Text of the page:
by Dr. Ed Berry
Today is my birthday. It’s also the summer solstice, the longest day of the year (in the northern hemisphere), and a full moon to boot.
We don’t get a full moon on our birthdays very often. On average, we Earthlings only get a full-moon birthday every 19 years. We don’t get to be 81 on our birthdays very often either. So I’m celebrating.
So what am I doing today? Well, in between standing at my computer writing stuff, I am rowing the Concept 2 “Summer Solstice Challenge.”
The Challenge is to row 21,000 meters today. The Challenge is a worldwide event open to everybody. All you need is access to a Concept 2 rower with a chip or memory card that records your meters.
You can choose to do the whole 21,000 meters in one sitting (ugh) or you can break it up into smaller pieces (yes). I chose to do ten sets of 2000 meters followed by a finishing row of 1000 meters. As I write this, I have just finished my fifth set. So I am about half way there. [Read more…]
Today, I rowed 500 m in 1:49.6 for world first place in age group. – Ed
In a few months, I will begin a health and fitness coaching group focused on keeping fit as long as possible. If you are interested, be sure to be on my email list and tell your friends.
There is a world of things I can tell you about. I spend very little time exercising but I make the time count. Follow me on Twitter here.
by Dr. Ed Berry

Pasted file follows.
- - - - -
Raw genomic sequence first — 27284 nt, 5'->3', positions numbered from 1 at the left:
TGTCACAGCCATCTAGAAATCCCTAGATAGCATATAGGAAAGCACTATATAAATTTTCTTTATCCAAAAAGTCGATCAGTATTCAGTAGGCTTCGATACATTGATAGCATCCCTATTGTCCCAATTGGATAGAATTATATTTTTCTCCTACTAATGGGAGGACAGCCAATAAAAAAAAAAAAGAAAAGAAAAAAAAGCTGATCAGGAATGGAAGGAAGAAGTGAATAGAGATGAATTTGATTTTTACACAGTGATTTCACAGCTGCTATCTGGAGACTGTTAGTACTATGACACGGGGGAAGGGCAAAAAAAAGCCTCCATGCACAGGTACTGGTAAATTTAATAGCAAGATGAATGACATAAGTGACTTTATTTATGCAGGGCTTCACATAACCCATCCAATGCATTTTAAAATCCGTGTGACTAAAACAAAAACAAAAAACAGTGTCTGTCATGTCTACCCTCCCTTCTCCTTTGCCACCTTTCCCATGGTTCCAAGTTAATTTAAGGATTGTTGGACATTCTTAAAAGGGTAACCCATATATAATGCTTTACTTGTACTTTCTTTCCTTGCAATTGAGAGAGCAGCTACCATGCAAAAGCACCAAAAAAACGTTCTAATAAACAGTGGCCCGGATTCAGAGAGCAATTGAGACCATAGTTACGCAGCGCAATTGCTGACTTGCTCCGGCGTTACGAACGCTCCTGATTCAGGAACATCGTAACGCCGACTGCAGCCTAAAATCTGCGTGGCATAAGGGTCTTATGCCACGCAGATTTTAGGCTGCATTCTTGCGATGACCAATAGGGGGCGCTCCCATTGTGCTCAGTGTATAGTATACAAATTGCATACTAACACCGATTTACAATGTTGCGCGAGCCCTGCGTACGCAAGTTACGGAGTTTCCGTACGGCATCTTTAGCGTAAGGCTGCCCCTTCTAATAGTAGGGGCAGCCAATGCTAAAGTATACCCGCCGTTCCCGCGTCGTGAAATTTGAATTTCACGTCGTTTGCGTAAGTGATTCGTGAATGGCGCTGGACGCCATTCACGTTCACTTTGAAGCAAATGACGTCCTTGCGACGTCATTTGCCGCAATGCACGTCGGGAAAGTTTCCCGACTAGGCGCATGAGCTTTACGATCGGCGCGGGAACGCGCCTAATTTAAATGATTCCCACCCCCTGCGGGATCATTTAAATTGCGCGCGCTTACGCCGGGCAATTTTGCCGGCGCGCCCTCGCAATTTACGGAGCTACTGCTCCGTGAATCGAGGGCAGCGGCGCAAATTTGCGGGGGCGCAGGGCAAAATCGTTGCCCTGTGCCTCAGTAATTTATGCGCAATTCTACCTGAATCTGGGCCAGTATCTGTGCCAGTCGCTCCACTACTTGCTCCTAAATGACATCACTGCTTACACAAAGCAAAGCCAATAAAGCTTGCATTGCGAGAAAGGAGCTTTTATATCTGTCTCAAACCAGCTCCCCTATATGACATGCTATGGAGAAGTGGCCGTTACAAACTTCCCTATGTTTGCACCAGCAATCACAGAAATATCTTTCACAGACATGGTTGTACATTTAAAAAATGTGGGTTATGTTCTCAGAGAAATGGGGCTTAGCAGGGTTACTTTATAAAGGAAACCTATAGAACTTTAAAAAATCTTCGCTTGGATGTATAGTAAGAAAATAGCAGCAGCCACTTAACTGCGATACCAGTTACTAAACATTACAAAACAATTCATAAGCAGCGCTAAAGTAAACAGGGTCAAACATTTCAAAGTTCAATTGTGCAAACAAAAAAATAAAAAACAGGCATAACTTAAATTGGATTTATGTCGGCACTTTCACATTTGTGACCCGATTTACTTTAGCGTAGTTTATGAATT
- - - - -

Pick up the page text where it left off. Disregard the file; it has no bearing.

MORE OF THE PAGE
In 2006, when I lived in Sacramento, I used to hang out at the American River College (ARC) track. One summer day, Coach Mike Reid, ARC track coach, invited me to train with his track team, which is like driving your family car in a NASCAR race.
Though the college runners were way beyond my speed grade, Coach Mike and his assistant Coach Ray, helped me improve my running speed well beyond what I thought would be possible.
Recently, Coach Mike Reid earned a well-deserved credit. In 2010 and 2011, he coached Sacramento sprinter Diondre Batson, now the “World’s fastest man in 2013“. Diondre Batson credits Coach Mike Reid with encouraging him to continue his track and field career after incurring an injury in a high school track event.
Running under Coach Mike, Batson set the ARC records for 100 meters (10.10 seconds), 200 meters (20.50 seconds), and with teammates Bracin Walker, Greg Turner and Keven Brown, the 4×100 meter relay (39.78 seconds).
When Diondre Batson wins the 100 and 200 meter sprints in the 2016 Olympics, you will remember he began his track career under Coach Mike Reid. [Read more…]
by Dr. Ed Berry, Break from politics
How does 1:46.3 compare to my good competitors?
The Concept 2 website allows you to register and enter your rowing time and your age and weight category and then compare your time with the best rowers in the world.
Concept 2 began its 2014 fiscal year on May 1. Since new competitors will beat my 2014 time, we also compare my 1:46.3 time with the 2013 competitor times.
- 1st in world for ages 75 to 79, all weight categories.
- 4th in world for ages 70 to 79, lightweight division. [Read more…]
There are no manned rockets or airplanes built by any government in the world that can accelerate from a standing start as fast as a Top Fuel Dragster or Funny Car!
One top fuel dragster 500 cubic inch Hemi engine makes more horsepower than the first 4 rows of stock cars at the Daytona 500.
It takes just 15/100ths of a second for all 6,000+ horsepower of an NHRA Top Fuel dragster engine to reach the rear wheels.